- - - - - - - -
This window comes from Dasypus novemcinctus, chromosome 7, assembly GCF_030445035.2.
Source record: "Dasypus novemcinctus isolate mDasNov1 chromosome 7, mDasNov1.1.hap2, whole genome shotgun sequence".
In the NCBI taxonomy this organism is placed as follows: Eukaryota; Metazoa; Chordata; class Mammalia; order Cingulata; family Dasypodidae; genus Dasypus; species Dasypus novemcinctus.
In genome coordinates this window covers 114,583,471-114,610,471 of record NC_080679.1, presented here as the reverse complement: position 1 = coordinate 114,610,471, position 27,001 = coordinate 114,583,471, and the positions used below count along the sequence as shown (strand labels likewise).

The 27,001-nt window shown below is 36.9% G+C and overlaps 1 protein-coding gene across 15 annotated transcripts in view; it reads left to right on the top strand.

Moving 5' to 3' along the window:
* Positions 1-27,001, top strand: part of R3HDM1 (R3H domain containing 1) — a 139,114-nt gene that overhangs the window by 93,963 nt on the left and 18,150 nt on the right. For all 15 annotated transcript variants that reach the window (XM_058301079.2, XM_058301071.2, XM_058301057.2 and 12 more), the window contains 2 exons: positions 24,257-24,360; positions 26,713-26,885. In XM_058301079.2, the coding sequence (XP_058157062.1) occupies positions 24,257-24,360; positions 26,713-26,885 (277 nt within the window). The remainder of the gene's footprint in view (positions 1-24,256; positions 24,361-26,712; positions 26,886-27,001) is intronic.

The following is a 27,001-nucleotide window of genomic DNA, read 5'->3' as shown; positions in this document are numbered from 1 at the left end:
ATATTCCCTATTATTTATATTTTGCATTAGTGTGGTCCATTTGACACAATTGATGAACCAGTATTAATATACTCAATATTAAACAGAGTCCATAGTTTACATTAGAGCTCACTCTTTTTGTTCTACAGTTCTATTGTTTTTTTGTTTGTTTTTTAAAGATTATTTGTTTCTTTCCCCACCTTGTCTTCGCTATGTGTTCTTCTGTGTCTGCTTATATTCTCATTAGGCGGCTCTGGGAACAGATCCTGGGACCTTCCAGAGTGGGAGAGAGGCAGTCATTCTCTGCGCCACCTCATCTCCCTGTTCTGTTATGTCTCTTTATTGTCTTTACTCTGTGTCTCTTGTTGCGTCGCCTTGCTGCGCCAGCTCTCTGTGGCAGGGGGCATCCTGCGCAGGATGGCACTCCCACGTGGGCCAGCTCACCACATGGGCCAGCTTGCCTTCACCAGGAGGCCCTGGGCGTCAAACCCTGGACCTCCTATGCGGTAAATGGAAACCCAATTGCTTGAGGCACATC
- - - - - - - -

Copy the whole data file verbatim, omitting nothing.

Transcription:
This window comes from Dasypus novemcinctus, chromosome 7, assembly GCF_030445035.2.
Source record: "Dasypus novemcinctus isolate mDasNov1 chromosome 7, mDasNov1.1.hap2, whole genome shotgun sequence".
In the NCBI taxonomy this organism is placed as follows: Eukaryota; Metazoa; Chordata; class Mammalia; order Cingulata; family Dasypodidae; genus Dasypus; species Dasypus novemcinctus.
In genome coordinates this window covers 114,583,471-114,610,471 of record NC_080679.1, presented here as the reverse complement: position 1 = coordinate 114,610,471, position 27,001 = coordinate 114,583,471, and the positions used below count along the sequence as shown (strand labels likewise).

The 27,001-nt window shown below is 36.9% G+C and overlaps 1 protein-coding gene across 15 annotated transcripts in view; it reads left to right on the top strand.

Moving 5' to 3' along the window:
* Positions 1-27,001, top strand: part of R3HDM1 (R3H domain containing 1) — a 139,114-nt gene that overhangs the window by 93,963 nt on the left and 18,150 nt on the right. For all 15 annotated transcript variants that reach the window (XM_058301079.2, XM_058301071.2, XM_058301057.2 and 12 more), the window contains 2 exons: positions 24,257-24,360; positions 26,713-26,885. In XM_058301079.2, the coding sequence (XP_058157062.1) occupies positions 24,257-24,360; positions 26,713-26,885 (277 nt within the window). The remainder of the gene's footprint in view (positions 1-24,256; positions 24,361-26,712; positions 26,886-27,001) is intronic.

The following is a 27,001-nucleotide window of genomic DNA, read 5'->3' as shown; positions in this document are numbered from 1 at the left end:
ATATTCCCTATTATTTATATTTTGCATTAGTGTGGTCCATTTGACACAATTGATGAACCAGTATTAATATACTCAATATTAAACAGAGTCCATAGTTTACATTAGAGCTCACTCTTTTTGTTCTACAGTTCTATTGTTTTTTTGTTTGTTTTTTAAAGATTATTTGTTTCTTTCCCCACCTTGTCTTCGCTATGTGTTCTTCTGTGTCTGCTTATATTCTCATTAGGCGGCTCTGGGAACAGATCCTGGGACCTTCCAGAGTGGGAGAGAGGCAGTCATTCTCTGCGCCACCTCATCTCCCTGTTCTGTTATGTCTCTTTATTGTCTTTACTCTGTGTCTCTTGTTGCGTCGCCTTGCTGCGCCAGCTCTCTGTGGCAGGGGGCATCCTGCGCAGGATGGCACTCCCACGTGGGCCAGCTCACCACATGGGCCAGCTTGCCTTCACCAGGAGGCCCTGGGCGTCAAACCCTGGACCTCCTATGCGGTAAATGGAAACCCAATTGCTTGAGGCACATC